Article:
• You’re in a competitive, innovative problem space.
  • The whole end to end service journey isn’t being met currently. It’s a new space.
  • You don’t have much insight into how to solve the problem, you have a rough sketch of the problem space.
  • You have a user group (or a subset of users) who are willing to try an imperfect solution rather than tolerate the problem your solving. Crucially they will also tell you where your thin slice needs to go wider or thicker as you progress.

Thin slicing with existing services.

Thin slicing can be an effective way to demonstrate how an existing service can be delivered in a modern digital way, but it does require careful management. People will have expectations of how the service will work and they may expect that all the current features are delivered before it is done. You’ll need to be really explicit about how your new service will work alongside the existing one. It pays to find a small group of vocal existing service users to try your thin slice and feedback in much the same way as you would for a new service.

It may be necessary to project a longer term strategy that shows how the existing service will be phased out as your new service develops. Ideally aim to make those phase out decisions based on achieving objectives or performance metrics rather than arbitrary time forecasts. Phasing out an old service will take longer than you think, even when you account for it taking longer than you think!

Deep slice contexts.

A deep slice is where you focus on improving just one part of the service journey, it can still be used to seek fast feedback and adapt to what you learn but it is focused on only one small part not the end to end. This approach can work well when the service already exists and is generally working well, but has pain points in a few key areas. Lets go back to our tea example.

Tealiveroo has been operating successfully for a few years now, you’ve iterated your product from its initial thin slice development and the service as a whole is performing well. However you have been getting feedback that the dropout rate on searching for a tea shop is high and so you want to focus on how you might improve this area.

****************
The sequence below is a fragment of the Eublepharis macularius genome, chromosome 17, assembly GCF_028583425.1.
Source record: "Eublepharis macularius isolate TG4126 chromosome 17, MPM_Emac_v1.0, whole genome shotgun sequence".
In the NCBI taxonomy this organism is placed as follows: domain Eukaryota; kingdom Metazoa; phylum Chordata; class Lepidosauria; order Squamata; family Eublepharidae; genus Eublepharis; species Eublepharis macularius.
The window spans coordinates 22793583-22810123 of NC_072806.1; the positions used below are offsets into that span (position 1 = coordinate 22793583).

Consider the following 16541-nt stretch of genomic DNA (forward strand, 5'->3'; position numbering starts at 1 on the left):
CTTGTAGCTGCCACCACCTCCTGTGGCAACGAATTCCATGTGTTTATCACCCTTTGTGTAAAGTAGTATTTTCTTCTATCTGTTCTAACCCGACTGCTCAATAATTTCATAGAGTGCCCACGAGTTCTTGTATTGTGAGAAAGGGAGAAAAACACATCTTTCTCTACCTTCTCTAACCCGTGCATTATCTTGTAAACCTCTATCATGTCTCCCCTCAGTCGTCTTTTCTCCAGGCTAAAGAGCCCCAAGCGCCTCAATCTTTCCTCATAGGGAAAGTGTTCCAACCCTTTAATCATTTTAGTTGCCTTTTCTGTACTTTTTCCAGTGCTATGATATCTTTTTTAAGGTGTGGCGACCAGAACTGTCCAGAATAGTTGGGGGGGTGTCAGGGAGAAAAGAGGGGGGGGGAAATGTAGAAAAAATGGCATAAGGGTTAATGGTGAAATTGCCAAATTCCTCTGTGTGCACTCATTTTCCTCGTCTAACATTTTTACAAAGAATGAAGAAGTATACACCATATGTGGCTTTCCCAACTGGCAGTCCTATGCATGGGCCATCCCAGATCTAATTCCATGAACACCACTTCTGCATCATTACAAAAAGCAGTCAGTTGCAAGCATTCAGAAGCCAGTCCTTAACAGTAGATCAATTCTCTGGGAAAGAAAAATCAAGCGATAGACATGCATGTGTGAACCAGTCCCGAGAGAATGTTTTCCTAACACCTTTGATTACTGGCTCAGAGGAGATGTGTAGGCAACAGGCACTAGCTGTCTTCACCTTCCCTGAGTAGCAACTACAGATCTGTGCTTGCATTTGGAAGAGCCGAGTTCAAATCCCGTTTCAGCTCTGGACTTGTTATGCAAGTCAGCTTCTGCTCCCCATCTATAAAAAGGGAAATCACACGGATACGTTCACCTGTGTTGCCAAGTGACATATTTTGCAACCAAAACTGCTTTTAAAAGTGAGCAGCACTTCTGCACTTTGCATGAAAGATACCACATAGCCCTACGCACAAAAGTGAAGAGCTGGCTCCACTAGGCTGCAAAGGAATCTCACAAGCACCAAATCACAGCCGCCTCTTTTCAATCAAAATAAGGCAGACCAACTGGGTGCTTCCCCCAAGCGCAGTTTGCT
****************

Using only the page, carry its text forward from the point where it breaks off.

In this example there’s little point in taking a thin slice approach as you know the area that needs focus. You can still try to make small experimental changes in this space and should absolutely stop once you’ve solved the problems you’ve identified, but its focus is in just one part of the service journey.

Characteristics of when deep-slices are the best approach.

Slicing deep works best when:

  • You already have a service that is performing well enough but has some specific pain points.
  • You’re focusing on efficiency/ time savings rather than innovation/ new ideas
  • You have a burning platform that supports part of your service that you need to get off.
  • You work in a large organisation where small marginal gains have a huge impact due to scale.
  • Most of the service journey is working well, an end to end service replacement would need to replace the majority of the functionality to be considered ‘MVP’.

In conclusion.

Choosing the right approach to delivery of the problem you’re faced with can be hard, considering the context you’re operating within and the characteristics of the problem can help you choose the right approach. Regardless of which approach you use there are some principles that apply equally regardless of whether you go thin or deep:

  1. Start small
  2. Deliver to learn
  3. Change plans based on what you learn
  4. If you solve the problem you set out to solve, stop! Go onto the next problem.

Let me know what other tactics you use to identify the best approach to delivery.